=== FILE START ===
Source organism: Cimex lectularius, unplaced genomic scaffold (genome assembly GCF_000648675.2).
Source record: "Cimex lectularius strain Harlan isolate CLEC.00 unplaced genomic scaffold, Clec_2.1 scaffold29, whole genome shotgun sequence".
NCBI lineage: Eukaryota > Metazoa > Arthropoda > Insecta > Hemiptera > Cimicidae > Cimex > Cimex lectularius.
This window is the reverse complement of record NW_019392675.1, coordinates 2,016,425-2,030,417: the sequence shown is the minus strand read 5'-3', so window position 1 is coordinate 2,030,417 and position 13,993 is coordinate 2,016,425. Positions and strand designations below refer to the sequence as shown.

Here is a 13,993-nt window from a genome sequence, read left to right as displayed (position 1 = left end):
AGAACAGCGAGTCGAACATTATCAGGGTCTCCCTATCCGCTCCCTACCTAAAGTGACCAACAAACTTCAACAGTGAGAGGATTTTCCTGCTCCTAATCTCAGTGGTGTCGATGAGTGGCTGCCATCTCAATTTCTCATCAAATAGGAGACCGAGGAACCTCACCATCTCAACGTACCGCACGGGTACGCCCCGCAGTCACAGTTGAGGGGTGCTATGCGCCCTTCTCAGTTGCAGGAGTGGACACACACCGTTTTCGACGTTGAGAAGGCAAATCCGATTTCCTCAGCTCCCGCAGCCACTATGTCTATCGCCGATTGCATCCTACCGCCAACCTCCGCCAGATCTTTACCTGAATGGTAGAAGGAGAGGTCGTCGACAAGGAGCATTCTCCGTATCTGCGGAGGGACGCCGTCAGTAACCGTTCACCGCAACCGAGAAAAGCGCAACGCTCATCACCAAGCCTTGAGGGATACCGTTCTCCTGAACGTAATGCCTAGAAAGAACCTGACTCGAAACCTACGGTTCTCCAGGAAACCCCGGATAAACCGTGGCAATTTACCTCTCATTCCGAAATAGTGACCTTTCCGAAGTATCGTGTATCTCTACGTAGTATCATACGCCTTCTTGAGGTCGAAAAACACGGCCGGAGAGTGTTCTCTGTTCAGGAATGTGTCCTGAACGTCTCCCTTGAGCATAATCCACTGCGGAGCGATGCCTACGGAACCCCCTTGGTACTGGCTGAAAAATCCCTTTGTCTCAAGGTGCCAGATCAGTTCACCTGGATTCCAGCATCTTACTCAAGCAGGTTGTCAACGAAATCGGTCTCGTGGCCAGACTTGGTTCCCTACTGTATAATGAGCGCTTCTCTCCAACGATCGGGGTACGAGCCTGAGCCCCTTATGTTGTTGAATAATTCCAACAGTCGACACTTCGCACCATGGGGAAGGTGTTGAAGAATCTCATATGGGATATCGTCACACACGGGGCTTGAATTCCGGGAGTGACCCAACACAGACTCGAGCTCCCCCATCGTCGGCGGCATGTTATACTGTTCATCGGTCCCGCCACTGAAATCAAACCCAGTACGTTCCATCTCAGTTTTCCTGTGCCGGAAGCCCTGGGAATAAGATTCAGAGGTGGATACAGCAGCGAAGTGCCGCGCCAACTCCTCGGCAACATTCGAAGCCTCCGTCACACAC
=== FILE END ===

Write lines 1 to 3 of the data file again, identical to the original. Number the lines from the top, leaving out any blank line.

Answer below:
Source organism: Cimex lectularius, unplaced genomic scaffold (genome assembly GCF_000648675.2).
Source record: "Cimex lectularius strain Harlan isolate CLEC.00 unplaced genomic scaffold, Clec_2.1 scaffold29, whole genome shotgun sequence".
NCBI lineage: Eukaryota > Metazoa > Arthropoda > Insecta > Hemiptera > Cimicidae > Cimex > Cimex lectularius.